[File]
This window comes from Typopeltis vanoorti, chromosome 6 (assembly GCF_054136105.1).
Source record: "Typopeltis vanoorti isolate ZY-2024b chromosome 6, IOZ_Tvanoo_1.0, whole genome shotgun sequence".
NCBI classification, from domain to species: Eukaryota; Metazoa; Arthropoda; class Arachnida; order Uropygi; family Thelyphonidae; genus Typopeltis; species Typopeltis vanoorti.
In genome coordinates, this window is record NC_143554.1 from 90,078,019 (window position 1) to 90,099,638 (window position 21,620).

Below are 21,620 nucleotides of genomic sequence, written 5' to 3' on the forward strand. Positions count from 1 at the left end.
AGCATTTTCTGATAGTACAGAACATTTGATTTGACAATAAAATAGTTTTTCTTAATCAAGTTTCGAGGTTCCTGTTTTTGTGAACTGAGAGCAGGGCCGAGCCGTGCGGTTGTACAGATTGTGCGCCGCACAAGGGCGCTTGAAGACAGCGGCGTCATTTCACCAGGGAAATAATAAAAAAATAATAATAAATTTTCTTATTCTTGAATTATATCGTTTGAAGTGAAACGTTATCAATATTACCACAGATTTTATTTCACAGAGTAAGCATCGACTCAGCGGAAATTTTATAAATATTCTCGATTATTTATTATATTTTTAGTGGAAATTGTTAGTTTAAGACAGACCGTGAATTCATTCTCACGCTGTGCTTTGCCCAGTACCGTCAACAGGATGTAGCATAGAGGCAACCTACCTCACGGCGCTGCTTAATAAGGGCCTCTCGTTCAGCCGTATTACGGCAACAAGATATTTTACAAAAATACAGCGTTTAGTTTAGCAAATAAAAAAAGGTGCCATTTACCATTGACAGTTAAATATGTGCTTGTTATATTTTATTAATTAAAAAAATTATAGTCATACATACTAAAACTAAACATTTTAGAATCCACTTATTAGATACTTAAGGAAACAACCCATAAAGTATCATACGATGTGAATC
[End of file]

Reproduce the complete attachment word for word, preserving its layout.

This window comes from Typopeltis vanoorti, chromosome 6 (assembly GCF_054136105.1).
Source record: "Typopeltis vanoorti isolate ZY-2024b chromosome 6, IOZ_Tvanoo_1.0, whole genome shotgun sequence".
NCBI classification, from domain to species: Eukaryota; Metazoa; Arthropoda; class Arachnida; order Uropygi; family Thelyphonidae; genus Typopeltis; species Typopeltis vanoorti.
In genome coordinates, this window is record NC_143554.1 from 90,078,019 (window position 1) to 90,099,638 (window position 21,620).

Below are 21,620 nucleotides of genomic sequence, written 5' to 3' on the forward strand. Positions count from 1 at the left end.
AGCATTTTCTGATAGTACAGAACATTTGATTTGACAATAAAATAGTTTTTCTTAATCAAGTTTCGAGGTTCCTGTTTTTGTGAACTGAGAGCAGGGCCGAGCCGTGCGGTTGTACAGATTGTGCGCCGCACAAGGGCGCTTGAAGACAGCGGCGTCATTTCACCAGGGAAATAATAAAAAAATAATAATAAATTTTCTTATTCTTGAATTATATCGTTTGAAGTGAAACGTTATCAATATTACCACAGATTTTATTTCACAGAGTAAGCATCGACTCAGCGGAAATTTTATAAATATTCTCGATTATTTATTATATTTTTAGTGGAAATTGTTAGTTTAAGACAGACCGTGAATTCATTCTCACGCTGTGCTTTGCCCAGTACCGTCAACAGGATGTAGCATAGAGGCAACCTACCTCACGGCGCTGCTTAATAAGGGCCTCTCGTTCAGCCGTATTACGGCAACAAGATATTTTACAAAAATACAGCGTTTAGTTTAGCAAATAAAAAAAGGTGCCATTTACCATTGACAGTTAAATATGTGCTTGTTATATTTTATTAATTAAAAAAATTATAGTCATACATACTAAAACTAAACATTTTAGAATCCACTTATTAGATACTTAAGGAAACAACCCATAAAGTATCATACGATGTGAATC